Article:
A December 2001 trip
to Rome by michaelhudson
Quote: Once seen never forgotten, Rome ranks highly among the grand European cities.
In the midst of narrow, winding streets, the Fontana di Trevi looms suddenly, spectacularly and unforgettably. It took thirty years and the life of its designer - whose lungs were irreparably damaged by long sojourns in the waterworks of the fountain - to complete, but the end result fully deserves its reputation. Refrain from throwing yourself in a la Anita Ekberg, and remember to throw the coin over your shoulder with your back to the fountain if you want to return to Rome.
Public transport ticket machines accept both notes and coins, but are often broken and unable to take the former. English translations are available when purchasing your tickets.
Remember to validate your tickets by feeding them into the yellow machines found at metro station ticket barriers and onboard buses and trams.
Hotel | "Hotel Guibileo"
The Giubileo is situated behind Santa Maria Maggiore, one of Rome’s five great basilicas. From Termini, come out of the main exit, turn left and follow Via Giovanni Giolitti down, passing McDonald’s on your right, until you see the Tavola Calda restaurant. Turn right at this corner and continue straight ahead until you see the Upim department store adjacent to Santa Maria Maggiore. Turn left here, and the hotel is on the right side of Via Carlo Alberto.
If you want a beer nearby, I’d recommend the Fiddler’s Elbow in Via dell’Olmata. The bar opens at 5pm and is situated just behind the Tourist Information booth at the front of Santa Maria Maggiore.
Member Rating 3 out of 5 on July 23, 2002
VIA CARLO ALBERTO 13
Attraction | "The Spanish Steps"
Member Rating 3 out of 5 on September 17, 2002
Spanish Steps (Scalinata)
Piazza Di Spagna
Rome, Italy 00187
To the west, Palazzo Venezia gives the square both its name and its darkest memories. From here, Mussolini once held crowds in thrall with his fascist oratory.
The grandly titled Palazzo della Assicurazione Generale di Venezia stands on the east side of the square. Standing in front of its majestic facade, you can glimpse the Colosseum in the near distance.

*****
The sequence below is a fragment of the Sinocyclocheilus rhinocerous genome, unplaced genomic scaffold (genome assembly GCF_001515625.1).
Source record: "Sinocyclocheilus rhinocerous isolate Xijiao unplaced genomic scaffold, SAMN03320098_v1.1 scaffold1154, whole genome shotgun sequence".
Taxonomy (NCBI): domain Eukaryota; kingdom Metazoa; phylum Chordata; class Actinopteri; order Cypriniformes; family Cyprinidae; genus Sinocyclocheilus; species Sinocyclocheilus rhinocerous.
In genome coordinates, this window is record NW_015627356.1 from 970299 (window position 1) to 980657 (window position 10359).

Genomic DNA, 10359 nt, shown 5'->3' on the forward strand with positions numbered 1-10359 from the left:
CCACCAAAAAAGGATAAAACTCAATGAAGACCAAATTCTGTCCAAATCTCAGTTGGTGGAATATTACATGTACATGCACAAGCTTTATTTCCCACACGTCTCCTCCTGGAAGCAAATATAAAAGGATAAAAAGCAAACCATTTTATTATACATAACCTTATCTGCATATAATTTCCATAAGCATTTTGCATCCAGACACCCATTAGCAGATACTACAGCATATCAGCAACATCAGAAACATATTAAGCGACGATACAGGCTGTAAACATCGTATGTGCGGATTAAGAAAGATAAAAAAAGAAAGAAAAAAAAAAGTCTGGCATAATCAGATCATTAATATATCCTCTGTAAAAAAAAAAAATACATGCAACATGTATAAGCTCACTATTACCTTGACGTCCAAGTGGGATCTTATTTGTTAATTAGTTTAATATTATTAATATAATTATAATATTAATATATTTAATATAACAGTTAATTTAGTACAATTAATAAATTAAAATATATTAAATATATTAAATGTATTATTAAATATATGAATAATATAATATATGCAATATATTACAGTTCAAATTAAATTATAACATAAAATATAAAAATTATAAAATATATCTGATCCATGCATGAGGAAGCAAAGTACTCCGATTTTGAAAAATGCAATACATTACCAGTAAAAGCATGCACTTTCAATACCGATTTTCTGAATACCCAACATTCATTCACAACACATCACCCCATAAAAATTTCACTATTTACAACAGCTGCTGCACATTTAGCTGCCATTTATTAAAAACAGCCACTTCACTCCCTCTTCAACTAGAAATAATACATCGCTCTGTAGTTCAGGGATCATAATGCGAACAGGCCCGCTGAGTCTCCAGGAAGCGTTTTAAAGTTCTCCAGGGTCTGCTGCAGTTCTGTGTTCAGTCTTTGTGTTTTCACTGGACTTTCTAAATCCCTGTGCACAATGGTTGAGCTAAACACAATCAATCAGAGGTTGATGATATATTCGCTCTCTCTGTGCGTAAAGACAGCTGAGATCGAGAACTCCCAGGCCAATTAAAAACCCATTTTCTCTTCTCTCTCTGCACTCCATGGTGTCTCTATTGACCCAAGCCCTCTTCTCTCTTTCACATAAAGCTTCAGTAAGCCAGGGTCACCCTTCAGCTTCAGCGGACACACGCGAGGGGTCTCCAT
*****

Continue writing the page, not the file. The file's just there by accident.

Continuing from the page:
On the north side of the Piazza, Via del Corso, Rome’s surprisingly narrow main thoroughfare, runs up towards the Spanish Steps and the Tiber. Walk along the road for around 10 minutes, soaking up the atmosphere of one of the city’s principal shopping streets as you go, before turning right into Via d. Muratte. After another 4-5 minutes you’ll see the Trevi Fountain on your left.
Rome, Italy 00187
Once the very heart of the greatest Empire known to man, these few acres are a potent, if ruined, testament to the glory of ancient Rome. As you walk along the Via Sacra, once traversed by emperors and victorious generals, you need a lot of imagination, and perhaps a grasp of history, to fully appreciate what you are seeing. Ignore the crowds of tourists, stop for a moment, and contemplate.
As you exit the Forum through yet another magnificent arch, turn left, and continue up the steep bank until you reach Via Di Monte. There are some magnificent views over the entire Forum, and indeed of the Colosseum itself, as you walk back in the direction of the arch. From here, follow the street as it bends to the left into the elegant square, the Campidoglio. Designed by Michelangelo, the square houses Rome’s town hall, Palazzo Senatorio, an equestrian statue of Emperor Marcus Aurelius and the Capitoline Museums. Although I didn’t have time to explore the museums, they are by all accounts extremely impressive.
Member Rating 4 out of 5 on July 23, 2002
Largo Romolo e Remo
Rome, Italy 00186
Jarrow, Tyne & Wear, United Kingdom